The disc presents a 3840x2160/24p BT.2020 image in the film's original aspect ratio of widescreen 2.4:1, and uses a Wide Colour Gamut (WCG), High Dynamic Range (HDR), and is encoded using the HEVC (H.265) codec.
We reviewed the UK 4K Ultra HD Blu-ray release of Black Widow on an LG 55B7 Dolby Vision 4K Ultra HD OLED TV with a Panasonic DP-UB820EB-K Dolby Vision HDR10+ 4K Ultra HD Blu-ray player.
... one of the relatively rare native 4K MCU releases
Black Widow looks pretty impressive in 4KDV on Disney Plus, but the 4K disc release goes one better, secure in the fact that its vastly superior bitrate will get the job done, and revelling in that rare native 4K source material - where previous chapters have, for the most part, been capped due to a 2K DI. Detail is excellent, from background details to skin textures, lapping up the sweat, blood, hair and wounds, and showing up every little nuance. It's an excellent rendition, warmly filmic in style and distinctly cinematic look, with only really the final act's aerial CG standing out like a sore thumb.
HDR and WCG give Disney Plus's Dolby Vision a run for its money, delivering rich, vibrant tones, from the deliciously deep Red Room squad to the early nighttime ambush, with impenetrable black levels, rewarding shadow detail and excellent range. Skin textures are healthy and warm and, overall, it's a gorgeous presentation that enjoys plenty of standout moments.
Black Widow 4K Audio
Black Widow's 4K Blu-ray enjoys an audio upgrade above its Blu-ray counterpart, with a punchy 3D High Definition object-based immersive audio Dolby Atmos track which goes some way towards course-correcting the muted nature of some of Disney's other Atmos-flavoured output.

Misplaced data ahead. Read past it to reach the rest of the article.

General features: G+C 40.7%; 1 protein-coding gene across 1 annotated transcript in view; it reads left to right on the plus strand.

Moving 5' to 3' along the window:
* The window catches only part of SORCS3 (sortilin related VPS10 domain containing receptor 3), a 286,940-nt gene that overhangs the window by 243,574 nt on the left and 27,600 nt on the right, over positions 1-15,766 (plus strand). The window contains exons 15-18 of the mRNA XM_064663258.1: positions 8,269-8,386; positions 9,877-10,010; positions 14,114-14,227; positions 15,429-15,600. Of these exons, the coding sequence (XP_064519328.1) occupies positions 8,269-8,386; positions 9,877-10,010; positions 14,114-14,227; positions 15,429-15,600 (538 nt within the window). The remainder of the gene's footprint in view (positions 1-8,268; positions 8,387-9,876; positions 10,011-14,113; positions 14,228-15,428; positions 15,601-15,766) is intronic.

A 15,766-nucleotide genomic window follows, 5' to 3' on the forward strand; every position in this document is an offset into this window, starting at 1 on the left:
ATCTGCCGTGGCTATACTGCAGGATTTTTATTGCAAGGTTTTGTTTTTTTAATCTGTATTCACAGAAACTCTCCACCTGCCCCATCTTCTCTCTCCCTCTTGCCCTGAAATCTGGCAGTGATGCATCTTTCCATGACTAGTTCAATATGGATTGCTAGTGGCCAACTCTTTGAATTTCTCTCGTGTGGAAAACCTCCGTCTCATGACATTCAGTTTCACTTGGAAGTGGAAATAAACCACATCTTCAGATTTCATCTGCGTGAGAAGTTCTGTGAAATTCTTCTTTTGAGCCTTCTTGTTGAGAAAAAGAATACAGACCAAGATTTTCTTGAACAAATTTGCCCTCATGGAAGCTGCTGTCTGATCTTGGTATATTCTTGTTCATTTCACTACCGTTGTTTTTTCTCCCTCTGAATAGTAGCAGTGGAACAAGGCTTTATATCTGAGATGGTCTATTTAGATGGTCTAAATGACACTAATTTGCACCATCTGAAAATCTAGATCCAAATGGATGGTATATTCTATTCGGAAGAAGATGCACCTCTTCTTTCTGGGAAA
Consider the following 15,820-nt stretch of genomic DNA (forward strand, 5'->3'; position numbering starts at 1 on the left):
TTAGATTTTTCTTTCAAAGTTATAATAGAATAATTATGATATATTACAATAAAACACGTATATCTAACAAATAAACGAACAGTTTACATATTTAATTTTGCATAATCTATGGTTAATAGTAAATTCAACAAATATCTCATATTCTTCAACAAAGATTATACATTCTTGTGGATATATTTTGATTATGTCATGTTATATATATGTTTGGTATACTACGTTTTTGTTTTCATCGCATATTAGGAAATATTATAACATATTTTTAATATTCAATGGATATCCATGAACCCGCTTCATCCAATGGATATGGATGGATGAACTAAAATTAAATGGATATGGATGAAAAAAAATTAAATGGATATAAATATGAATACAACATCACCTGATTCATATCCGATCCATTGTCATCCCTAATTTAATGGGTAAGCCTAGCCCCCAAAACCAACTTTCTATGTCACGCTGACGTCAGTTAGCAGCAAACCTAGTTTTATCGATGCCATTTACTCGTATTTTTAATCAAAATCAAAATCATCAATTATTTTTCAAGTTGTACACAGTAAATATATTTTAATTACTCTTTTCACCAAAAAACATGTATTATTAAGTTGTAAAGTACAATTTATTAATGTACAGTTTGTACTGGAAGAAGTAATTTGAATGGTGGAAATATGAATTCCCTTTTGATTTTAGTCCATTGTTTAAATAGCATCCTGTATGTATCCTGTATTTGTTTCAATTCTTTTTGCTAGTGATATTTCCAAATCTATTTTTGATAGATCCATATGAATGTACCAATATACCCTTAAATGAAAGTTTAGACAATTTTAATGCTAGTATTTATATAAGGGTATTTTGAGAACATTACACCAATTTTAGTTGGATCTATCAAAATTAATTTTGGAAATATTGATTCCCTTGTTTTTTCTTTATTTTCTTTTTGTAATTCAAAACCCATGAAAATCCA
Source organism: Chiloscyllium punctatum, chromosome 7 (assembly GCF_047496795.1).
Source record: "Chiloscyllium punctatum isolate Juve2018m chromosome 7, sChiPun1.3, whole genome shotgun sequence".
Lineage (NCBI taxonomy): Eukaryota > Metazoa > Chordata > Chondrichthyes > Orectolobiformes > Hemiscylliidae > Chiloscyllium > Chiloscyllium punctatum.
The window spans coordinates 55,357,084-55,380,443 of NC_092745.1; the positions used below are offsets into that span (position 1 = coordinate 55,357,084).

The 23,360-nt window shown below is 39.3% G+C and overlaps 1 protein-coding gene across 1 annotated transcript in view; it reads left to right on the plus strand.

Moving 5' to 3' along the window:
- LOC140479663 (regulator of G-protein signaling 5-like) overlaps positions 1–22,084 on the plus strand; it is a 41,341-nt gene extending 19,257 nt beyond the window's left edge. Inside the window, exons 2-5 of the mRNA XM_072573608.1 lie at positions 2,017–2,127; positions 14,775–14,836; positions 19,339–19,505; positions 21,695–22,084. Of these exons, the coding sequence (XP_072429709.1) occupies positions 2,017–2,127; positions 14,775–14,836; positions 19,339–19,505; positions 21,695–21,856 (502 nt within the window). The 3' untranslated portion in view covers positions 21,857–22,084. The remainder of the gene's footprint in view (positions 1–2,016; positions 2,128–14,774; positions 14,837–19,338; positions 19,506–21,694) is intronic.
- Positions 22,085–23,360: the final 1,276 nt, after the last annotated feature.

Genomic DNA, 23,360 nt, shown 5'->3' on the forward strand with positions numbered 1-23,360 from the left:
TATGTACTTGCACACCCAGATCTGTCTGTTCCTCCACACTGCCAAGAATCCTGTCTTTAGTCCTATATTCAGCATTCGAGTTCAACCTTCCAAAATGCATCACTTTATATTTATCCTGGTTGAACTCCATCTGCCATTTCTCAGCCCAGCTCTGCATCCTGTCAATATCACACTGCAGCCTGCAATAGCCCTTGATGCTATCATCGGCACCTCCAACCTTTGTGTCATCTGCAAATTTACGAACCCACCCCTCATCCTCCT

... a punchy track
We can talk about the well-prioritised dialogue, or the balance between the effects and background score, but the reality is that the real elephant in the room is whether or not Black Widow has a decently rendered Atmos track, on the whole, or just another Disney Atmos track. The good news is that, right from the get-go, this track manages to prove its worth, with healthy - not decimating, but healthy - gunshots, car crashes and growling plane engines, a memorable opening track, and a bevy of suitably painful confrontations (the body blows have veritable impact). This is a considerable improvement over some of the MCU's less than stellar Atmos tracks across the phases, with solid LFE input, keen directionality, even a little bit of overhead immersion, and all of that should certainly be celebrated. Sure, after listening to Nobody's Atmos track not long before, Black Widow's doesn't really compete, but it's not far behind, and it's a very engaging offering.
Black Widow 4K Extras
Disney's 4K release of Black Widow includes - rather rarely for the MCU - a selection of Deleted Scenes, although those, and the rest of relatively limited extra features, are only accessible on the accompanying Blu-ray.
... relatively limited extra features
There's a short Introduction by director Cate Shortland, a couple of Behind the Scenes Featurettes, a fun Gag Reel and a relatively significant quarter hour of Deleted Scenes worth checking out.
Black Widow 4K Blu-ray Review
After a pandemic-induced wobbly 20-odd months, and a surprising - or perhaps unsurprising - amount of movement on the small screen front with Disney+ delivering a salvo of solid-to-great TV shows, Marvel treads cautiously into its fourth Phase with this transitional Big Screen offering. It's a very enjoyable effort, refreshingly witty and a real winner when it comes to introducing the new character of Yelena, even if - as the first and last solo Johansson-led Black Widow movie, it's not quite everything she deserves.
... a worthy addition
Disney's 4K release of Black Widow is a very good release, with impressive native 4K video and a decently punchy Atmos track - both relatively rare for MCU 4K releases. Completists will already have this, but if you don't, it's a worthy addition.
Black Widow is released by Disney in the UK and available on 4K Ultra HD from 13th September 2021.